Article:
"god ray" (crepuscular ray) sun patches

Isolated sun patches caused by narrow shafts of sunlight piercing broken cloud, sometimes known as "god rays", are one possible explanation of two lights that appear to move relative to one another on or "over" the sea. To explain the brilliance we require specular sun-glitter reflection (some issues connected with this are discussed in Section 6.d.ii below). At the kind of near-horizon distance required in this case the observed lateral translation equates to about 1 mile per degree of arc, so UAP #2 could be modelled as a sun patch moving, relative to UAP#1, about 3 miles E-W in 6 minutes, or a rate of around 30 knots . If UAP #1 is a nearer sun patch moving very little then the rate and direction of #2 are roughly consistent with the winds aloft a Our hypothetical specular sun patches are not of course in the geographical locations indicated in Fig.7, Section 3, which assumes parallax displacements of stationary UAPs at 2000ft above the sea. The visual lines of sight do not intersect the sea surface at these local positions, but pass near the horizon..

This hypothesis has several difficulties: The sighting geometry indicates an angular rotation of the #1 LOS itself through about 10°, equivalent to ~50 knots, in the direction opposite to the wind; notwithstanding this, the differential angular rates of motion of #1 and #2 would in any case imply a horizontal wind shear in the order of tens of knots, which is in tension with the requirements of stability and similarity of two sun patches under simultaneous binocular observation for 6 minutes; the persistence of even one such patch of sunlight with a "very sharply defined" and unchanging outline for 12 minutes seems unlikely, and the occurrence of two geometrically similar such patches, a few miles apart on the sea surface, each with an unexplained asymmetrical dark band in the same place, is more unlikely still; witnesses were questioned about the light conditions but saw no sun shafts, despite the haze, and the weather picture (Section 5) does not suggest the type of overcast that would produce extreme and unusual contrasts of light and shade; at the start of the observation UAP#1 was seen not only against the sea but also against the background of the island of Guernsey; at the end of the observation Capt Bowyer estimated that the elevation angle of both UAPs was above the sea horizon, such that they appeared to be near his own altitude, i.e., near the top of the 2000ft haze layer; and finally, specular god-ray patches near the S sea horizon could not explain the phenomenon sighted (at the same apparent altitude) in the vicinity of Alderney by Capt Patterson looking N.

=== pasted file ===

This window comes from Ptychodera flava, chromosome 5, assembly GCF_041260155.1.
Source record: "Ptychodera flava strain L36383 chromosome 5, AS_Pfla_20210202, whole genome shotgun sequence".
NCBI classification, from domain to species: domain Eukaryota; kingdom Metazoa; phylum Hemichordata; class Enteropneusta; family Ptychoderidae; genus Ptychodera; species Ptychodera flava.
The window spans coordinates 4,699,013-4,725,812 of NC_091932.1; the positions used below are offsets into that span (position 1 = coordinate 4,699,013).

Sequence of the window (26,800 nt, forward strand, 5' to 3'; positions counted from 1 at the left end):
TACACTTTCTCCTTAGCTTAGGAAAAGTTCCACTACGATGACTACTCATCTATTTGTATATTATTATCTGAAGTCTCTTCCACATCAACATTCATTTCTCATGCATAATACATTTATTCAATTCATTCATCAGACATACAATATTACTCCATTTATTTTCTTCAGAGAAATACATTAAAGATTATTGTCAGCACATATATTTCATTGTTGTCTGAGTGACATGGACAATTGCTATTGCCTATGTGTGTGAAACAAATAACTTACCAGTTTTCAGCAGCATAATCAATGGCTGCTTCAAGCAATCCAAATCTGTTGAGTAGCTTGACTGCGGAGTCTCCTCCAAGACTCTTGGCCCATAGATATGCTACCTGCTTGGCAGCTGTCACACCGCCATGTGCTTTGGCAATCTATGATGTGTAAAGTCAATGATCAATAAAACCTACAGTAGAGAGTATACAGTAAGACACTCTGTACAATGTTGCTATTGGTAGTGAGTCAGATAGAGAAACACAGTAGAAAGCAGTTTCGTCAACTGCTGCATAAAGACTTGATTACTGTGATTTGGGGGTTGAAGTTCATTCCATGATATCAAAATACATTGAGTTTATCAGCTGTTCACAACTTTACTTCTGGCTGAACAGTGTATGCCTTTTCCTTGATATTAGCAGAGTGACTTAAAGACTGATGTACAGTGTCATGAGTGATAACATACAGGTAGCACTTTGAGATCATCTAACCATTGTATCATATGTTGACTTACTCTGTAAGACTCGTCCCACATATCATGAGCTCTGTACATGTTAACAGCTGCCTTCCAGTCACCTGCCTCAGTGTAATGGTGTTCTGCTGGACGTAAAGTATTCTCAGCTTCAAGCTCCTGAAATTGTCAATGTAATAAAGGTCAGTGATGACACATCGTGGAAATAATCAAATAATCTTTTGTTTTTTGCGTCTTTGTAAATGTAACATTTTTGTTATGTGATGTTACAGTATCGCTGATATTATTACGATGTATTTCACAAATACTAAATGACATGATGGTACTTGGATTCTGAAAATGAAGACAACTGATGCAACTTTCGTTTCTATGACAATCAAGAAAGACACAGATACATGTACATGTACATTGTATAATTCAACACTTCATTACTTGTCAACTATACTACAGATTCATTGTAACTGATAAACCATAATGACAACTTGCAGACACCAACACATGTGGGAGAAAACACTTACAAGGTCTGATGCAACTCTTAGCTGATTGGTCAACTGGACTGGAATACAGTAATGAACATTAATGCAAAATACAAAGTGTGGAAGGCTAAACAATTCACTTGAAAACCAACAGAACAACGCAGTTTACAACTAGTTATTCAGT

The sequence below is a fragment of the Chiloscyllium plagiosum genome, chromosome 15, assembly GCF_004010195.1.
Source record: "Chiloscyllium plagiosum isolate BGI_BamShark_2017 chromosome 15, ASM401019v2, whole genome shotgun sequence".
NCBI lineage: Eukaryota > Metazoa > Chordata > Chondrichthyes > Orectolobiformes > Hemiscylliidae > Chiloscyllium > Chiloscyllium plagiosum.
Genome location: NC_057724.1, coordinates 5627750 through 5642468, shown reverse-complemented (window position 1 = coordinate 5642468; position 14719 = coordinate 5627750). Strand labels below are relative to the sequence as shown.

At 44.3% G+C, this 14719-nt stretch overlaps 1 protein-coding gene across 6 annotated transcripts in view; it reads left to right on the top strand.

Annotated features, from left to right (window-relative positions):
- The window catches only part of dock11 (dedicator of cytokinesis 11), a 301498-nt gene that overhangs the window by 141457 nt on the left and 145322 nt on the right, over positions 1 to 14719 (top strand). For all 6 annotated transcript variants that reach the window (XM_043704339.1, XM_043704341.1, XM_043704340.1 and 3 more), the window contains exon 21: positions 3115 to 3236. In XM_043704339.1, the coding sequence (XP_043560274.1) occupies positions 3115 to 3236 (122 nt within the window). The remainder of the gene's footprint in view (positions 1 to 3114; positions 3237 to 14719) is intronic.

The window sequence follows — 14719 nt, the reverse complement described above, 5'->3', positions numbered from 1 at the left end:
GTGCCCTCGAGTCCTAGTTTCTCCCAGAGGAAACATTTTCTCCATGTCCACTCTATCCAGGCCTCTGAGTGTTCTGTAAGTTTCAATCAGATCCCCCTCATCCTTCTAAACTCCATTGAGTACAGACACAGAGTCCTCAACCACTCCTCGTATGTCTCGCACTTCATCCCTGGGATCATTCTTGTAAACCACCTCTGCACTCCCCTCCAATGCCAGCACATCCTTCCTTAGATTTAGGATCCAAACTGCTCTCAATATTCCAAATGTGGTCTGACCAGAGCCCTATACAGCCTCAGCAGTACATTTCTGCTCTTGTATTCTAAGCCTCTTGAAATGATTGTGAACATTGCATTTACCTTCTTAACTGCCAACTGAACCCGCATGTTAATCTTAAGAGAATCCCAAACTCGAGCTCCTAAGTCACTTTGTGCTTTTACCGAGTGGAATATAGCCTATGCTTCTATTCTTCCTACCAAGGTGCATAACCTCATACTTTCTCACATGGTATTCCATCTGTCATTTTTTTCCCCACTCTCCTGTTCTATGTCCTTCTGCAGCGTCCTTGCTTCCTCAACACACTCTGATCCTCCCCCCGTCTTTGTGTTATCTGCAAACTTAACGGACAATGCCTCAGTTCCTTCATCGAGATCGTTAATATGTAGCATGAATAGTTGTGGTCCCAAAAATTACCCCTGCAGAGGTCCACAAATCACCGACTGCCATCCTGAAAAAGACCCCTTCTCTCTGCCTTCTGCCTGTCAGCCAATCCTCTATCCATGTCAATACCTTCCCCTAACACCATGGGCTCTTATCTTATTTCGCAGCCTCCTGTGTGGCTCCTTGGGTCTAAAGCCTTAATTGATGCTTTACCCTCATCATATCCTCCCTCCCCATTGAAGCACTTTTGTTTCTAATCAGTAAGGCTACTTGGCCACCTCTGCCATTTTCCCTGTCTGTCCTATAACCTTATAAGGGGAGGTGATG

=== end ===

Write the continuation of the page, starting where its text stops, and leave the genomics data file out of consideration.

Plausibility (0-5): 1